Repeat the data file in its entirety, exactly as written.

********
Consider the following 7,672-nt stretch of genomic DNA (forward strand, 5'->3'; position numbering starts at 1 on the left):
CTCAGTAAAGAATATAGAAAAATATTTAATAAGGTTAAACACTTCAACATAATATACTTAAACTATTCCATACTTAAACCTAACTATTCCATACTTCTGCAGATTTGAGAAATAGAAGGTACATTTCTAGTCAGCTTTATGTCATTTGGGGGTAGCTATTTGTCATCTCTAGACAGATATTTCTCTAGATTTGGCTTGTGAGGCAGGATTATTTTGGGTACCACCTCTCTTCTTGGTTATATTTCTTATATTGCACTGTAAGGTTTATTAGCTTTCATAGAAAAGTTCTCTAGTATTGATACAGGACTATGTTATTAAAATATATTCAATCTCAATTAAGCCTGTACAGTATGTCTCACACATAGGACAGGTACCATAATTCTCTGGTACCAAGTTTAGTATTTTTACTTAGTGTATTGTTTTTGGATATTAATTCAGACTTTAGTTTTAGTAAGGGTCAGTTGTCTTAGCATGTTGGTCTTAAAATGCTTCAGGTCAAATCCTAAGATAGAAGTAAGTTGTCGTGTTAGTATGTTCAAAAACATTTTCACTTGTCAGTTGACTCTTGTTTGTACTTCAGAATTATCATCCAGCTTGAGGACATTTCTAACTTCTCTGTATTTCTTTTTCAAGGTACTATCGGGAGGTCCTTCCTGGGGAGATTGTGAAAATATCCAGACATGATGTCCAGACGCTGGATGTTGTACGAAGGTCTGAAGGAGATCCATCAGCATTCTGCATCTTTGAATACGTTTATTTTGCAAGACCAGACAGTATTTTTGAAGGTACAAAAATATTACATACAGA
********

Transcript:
Consider the following 7,672-nt stretch of genomic DNA (forward strand, 5'->3'; position numbering starts at 1 on the left):
CTCAGTAAAGAATATAGAAAAATATTTAATAAGGTTAAACACTTCAACATAATATACTTAAACTATTCCATACTTAAACCTAACTATTCCATACTTCTGCAGATTTGAGAAATAGAAGGTACATTTCTAGTCAGCTTTATGTCATTTGGGGGTAGCTATTTGTCATCTCTAGACAGATATTTCTCTAGATTTGGCTTGTGAGGCAGGATTATTTTGGGTACCACCTCTCTTCTTGGTTATATTTCTTATATTGCACTGTAAGGTTTATTAGCTTTCATAGAAAAGTTCTCTAGTATTGATACAGGACTATGTTATTAAAATATATTCAATCTCAATTAAGCCTGTACAGTATGTCTCACACATAGGACAGGTACCATAATTCTCTGGTACCAAGTTTAGTATTTTTACTTAGTGTATTGTTTTTGGATATTAATTCAGACTTTAGTTTTAGTAAGGGTCAGTTGTCTTAGCATGTTGGTCTTAAAATGCTTCAGGTCAAATCCTAAGATAGAAGTAAGTTGTCGTGTTAGTATGTTCAAAAACATTTTCACTTGTCAGTTGACTCTTGTTTGTACTTCAGAATTATCATCCAGCTTGAGGACATTTCTAACTTCTCTGTATTTCTTTTTCAAGGTACTATCGGGAGGTCCTTCCTGGGGAGATTGTGAAAATATCCAGACATGATGTCCAGACGCTGGATGTTGTACGAAGGTCTGAAGGAGATCCATCAGCATTCTGCATCTTTGAATACGTTTATTTTGCAAGACCAGACAGTATTTTTGAAGGTACAAAAATATTACATACAGA